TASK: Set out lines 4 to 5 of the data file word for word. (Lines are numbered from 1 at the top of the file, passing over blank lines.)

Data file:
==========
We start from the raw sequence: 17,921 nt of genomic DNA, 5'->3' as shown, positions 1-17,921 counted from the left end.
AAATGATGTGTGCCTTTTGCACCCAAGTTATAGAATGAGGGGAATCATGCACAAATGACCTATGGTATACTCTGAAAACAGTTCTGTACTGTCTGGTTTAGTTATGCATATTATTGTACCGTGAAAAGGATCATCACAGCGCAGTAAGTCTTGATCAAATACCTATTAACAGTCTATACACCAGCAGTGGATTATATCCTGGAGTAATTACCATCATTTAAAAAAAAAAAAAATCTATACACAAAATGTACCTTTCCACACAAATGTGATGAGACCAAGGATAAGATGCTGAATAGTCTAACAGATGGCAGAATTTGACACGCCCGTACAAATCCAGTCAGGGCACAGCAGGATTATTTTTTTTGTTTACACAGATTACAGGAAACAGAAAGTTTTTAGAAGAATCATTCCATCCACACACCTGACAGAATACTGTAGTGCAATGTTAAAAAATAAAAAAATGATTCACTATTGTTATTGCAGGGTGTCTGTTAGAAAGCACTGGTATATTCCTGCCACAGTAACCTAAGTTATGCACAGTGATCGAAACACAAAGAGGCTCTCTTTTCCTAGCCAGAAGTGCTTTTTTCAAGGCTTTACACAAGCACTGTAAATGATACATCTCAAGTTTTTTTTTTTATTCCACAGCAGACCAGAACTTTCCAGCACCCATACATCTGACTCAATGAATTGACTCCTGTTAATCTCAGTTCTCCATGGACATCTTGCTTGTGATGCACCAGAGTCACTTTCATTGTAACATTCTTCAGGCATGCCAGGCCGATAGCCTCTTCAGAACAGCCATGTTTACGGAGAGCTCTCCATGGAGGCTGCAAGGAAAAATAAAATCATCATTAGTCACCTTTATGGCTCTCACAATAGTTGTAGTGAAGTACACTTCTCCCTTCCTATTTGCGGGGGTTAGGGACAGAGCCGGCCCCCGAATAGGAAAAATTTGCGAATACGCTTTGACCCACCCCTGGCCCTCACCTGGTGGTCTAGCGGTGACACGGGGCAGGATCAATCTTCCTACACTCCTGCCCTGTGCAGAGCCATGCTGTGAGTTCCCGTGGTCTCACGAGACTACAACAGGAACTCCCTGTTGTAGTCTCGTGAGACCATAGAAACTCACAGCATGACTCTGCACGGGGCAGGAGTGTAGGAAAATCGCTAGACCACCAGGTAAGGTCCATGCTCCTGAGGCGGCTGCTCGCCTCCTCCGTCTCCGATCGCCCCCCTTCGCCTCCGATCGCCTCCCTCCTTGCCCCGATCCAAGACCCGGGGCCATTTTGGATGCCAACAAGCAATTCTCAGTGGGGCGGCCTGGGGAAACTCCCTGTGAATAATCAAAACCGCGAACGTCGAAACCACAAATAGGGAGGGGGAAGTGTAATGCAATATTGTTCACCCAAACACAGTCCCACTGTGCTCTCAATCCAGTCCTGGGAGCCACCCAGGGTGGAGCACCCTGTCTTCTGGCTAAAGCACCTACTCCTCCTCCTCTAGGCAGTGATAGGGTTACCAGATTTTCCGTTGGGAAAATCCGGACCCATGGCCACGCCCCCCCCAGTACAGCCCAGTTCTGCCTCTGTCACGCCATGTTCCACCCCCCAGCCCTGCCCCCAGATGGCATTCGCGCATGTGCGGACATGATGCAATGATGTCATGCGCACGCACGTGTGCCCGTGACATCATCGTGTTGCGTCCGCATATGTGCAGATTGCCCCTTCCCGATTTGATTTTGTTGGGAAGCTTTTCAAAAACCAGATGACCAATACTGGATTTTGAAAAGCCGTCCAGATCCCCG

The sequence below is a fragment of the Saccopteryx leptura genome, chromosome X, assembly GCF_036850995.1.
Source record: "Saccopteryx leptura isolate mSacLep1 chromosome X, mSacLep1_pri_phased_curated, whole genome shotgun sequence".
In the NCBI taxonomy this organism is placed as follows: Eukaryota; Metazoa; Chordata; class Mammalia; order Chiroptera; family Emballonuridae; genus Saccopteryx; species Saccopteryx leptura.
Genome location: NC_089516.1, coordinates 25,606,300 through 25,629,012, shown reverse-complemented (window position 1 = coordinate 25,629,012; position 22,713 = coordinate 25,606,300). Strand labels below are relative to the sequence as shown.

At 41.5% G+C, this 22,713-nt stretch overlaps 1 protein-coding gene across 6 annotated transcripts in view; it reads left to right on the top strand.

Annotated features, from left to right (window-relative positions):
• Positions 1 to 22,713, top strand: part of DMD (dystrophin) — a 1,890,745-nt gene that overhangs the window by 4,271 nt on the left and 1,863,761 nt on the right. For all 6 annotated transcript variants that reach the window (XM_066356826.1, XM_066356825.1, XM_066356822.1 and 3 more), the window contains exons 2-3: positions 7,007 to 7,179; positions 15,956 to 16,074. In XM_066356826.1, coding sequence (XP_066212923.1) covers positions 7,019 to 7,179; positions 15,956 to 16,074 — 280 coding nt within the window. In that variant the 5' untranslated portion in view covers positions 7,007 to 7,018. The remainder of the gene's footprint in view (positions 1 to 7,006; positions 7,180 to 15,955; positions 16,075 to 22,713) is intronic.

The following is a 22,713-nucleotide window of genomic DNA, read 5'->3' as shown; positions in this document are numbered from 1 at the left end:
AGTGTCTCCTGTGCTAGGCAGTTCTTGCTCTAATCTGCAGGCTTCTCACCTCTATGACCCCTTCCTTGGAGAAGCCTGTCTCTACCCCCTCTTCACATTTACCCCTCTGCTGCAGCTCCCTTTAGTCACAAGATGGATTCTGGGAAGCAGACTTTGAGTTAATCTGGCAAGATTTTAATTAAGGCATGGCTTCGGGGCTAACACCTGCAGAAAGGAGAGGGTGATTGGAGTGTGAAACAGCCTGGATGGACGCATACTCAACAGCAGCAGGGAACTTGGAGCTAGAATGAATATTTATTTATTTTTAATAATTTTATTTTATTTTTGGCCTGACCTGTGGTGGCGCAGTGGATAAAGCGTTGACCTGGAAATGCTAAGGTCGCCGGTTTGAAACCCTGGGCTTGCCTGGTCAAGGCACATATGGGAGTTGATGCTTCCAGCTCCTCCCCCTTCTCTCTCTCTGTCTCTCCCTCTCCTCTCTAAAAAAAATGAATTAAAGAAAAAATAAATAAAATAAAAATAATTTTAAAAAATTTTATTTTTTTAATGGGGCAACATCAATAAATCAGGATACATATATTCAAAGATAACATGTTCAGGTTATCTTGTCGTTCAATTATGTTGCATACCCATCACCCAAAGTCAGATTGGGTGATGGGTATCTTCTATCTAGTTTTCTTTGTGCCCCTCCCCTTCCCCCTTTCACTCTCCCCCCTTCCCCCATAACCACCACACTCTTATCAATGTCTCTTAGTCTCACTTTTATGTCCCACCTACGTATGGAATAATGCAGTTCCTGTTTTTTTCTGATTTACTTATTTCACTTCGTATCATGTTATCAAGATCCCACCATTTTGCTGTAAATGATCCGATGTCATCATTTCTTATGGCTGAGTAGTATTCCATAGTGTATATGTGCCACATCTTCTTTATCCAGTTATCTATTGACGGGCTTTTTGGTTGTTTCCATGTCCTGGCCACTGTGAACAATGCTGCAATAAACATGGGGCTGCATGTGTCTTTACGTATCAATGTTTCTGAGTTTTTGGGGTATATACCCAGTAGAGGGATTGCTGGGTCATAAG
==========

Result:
Source record: "Saccopteryx leptura isolate mSacLep1 chromosome X, mSacLep1_pri_phased_curated, whole genome shotgun sequence".
In the NCBI taxonomy this organism is placed as follows: Eukaryota; Metazoa; Chordata; class Mammalia; order Chiroptera; family Emballonuridae; genus Saccopteryx; species Saccopteryx leptura.